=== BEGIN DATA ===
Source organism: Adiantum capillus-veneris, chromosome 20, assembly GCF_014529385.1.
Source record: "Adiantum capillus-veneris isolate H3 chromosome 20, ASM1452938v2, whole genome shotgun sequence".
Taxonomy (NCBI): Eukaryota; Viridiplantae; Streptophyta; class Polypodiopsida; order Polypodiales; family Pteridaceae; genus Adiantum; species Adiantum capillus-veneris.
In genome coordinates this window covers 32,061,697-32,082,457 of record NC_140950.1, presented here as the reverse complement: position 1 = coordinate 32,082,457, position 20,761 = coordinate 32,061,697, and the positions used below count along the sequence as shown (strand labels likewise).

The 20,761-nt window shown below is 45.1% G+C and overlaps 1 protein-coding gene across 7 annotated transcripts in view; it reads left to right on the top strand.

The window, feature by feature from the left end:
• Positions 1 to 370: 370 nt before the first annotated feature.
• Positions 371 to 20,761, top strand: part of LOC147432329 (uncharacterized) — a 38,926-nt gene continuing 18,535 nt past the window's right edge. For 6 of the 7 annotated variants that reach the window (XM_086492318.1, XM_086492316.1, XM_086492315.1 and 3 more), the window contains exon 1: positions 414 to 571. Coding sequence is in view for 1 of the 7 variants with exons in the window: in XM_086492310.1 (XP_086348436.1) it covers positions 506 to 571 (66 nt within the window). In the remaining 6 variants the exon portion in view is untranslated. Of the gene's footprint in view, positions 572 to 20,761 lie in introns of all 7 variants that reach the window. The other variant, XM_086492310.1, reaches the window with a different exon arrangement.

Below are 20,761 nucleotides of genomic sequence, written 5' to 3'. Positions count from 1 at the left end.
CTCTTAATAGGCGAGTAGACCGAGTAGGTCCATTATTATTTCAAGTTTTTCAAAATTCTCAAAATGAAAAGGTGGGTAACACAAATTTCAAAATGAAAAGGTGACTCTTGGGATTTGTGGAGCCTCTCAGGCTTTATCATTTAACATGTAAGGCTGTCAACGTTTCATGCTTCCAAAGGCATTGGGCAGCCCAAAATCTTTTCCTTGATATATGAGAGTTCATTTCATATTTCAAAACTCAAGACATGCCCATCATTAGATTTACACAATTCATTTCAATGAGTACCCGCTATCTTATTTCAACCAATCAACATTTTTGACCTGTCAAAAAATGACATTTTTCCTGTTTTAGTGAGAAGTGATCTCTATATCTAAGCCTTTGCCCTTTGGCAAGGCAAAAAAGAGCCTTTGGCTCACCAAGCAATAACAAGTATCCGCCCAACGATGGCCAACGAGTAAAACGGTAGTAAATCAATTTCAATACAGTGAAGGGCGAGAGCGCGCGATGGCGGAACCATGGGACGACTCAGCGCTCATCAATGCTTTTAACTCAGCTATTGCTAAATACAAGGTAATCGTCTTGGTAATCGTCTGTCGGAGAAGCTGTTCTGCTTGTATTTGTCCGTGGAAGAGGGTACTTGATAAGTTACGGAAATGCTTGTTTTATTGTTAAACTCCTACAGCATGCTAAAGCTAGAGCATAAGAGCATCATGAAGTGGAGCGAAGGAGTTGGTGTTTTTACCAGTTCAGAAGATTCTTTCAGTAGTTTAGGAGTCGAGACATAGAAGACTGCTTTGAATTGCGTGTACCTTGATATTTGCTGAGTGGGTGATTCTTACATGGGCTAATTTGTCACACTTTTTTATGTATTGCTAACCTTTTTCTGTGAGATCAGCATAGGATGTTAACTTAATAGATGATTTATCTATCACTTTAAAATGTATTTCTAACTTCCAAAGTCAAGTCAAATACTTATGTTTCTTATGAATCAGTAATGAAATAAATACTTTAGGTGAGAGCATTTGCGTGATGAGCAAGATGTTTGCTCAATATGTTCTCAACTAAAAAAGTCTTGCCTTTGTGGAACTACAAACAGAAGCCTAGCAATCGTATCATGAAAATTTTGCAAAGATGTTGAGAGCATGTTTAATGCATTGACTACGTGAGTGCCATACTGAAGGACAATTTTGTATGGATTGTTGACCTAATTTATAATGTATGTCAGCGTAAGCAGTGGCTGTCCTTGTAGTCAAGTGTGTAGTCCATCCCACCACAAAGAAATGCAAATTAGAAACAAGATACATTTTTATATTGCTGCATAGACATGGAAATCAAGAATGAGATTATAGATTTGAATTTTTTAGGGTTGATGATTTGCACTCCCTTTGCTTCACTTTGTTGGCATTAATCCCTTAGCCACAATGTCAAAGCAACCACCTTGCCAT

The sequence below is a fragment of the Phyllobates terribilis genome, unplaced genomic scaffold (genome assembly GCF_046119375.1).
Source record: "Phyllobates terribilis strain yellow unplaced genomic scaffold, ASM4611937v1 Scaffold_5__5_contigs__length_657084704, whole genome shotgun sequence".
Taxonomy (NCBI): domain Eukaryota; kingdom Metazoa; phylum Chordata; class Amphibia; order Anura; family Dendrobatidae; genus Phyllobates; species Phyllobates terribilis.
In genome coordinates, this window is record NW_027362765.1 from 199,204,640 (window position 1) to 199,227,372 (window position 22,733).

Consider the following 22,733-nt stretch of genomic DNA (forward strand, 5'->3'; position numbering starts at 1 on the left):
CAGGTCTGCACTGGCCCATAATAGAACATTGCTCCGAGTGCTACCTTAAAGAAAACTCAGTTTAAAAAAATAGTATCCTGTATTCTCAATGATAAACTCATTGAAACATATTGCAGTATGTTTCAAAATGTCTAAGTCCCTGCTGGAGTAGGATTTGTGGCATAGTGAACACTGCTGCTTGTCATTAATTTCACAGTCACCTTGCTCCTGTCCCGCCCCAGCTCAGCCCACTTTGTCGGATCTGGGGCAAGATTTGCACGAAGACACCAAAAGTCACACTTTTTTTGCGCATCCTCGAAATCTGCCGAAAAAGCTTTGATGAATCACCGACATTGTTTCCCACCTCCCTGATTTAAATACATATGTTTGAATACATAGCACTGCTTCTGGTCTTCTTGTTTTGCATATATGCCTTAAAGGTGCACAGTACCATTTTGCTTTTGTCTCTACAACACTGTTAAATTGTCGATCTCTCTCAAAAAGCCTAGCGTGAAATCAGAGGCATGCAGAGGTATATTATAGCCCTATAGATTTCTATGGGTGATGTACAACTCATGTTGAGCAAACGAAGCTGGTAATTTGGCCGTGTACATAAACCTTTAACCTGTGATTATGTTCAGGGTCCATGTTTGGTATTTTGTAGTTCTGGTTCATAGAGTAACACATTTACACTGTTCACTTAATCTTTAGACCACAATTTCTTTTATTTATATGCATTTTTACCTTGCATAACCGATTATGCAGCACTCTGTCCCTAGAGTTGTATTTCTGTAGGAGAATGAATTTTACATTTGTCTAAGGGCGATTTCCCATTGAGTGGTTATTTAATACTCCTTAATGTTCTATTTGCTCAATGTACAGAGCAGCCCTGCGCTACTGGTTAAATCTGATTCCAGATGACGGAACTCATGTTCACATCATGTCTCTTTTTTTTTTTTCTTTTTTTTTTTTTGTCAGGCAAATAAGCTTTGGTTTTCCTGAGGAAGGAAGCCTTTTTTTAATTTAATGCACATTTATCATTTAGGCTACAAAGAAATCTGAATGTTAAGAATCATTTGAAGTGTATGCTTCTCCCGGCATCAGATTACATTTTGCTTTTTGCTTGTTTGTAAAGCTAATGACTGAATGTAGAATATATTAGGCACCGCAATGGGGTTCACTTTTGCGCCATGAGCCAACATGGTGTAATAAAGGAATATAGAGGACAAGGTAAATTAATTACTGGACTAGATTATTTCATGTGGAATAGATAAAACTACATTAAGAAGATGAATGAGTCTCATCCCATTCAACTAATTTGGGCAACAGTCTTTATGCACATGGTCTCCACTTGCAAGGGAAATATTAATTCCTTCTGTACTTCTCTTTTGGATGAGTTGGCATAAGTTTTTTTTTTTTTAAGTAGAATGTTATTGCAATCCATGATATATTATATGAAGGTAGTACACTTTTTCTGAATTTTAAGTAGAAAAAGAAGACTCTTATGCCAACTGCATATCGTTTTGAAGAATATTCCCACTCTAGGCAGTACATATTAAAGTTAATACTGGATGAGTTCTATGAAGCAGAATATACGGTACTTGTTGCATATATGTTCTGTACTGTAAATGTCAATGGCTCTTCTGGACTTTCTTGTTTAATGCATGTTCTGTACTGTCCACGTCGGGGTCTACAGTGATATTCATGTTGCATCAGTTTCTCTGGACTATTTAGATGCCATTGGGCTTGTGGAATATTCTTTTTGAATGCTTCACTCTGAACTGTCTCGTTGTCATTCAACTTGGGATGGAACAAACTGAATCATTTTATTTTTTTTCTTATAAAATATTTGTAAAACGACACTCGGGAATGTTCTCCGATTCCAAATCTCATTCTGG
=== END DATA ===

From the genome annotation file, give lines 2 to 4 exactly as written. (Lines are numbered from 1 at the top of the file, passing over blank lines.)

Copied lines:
Source record: "Adiantum capillus-veneris isolate H3 chromosome 20, ASM1452938v2, whole genome shotgun sequence".
Taxonomy (NCBI): Eukaryota; Viridiplantae; Streptophyta; class Polypodiopsida; order Polypodiales; family Pteridaceae; genus Adiantum; species Adiantum capillus-veneris.
In genome coordinates this window covers 32,061,697-32,082,457 of record NC_140950.1, presented here as the reverse complement: position 1 = coordinate 32,082,457, position 20,761 = coordinate 32,061,697, and the positions used below count along the sequence as shown (strand labels likewise).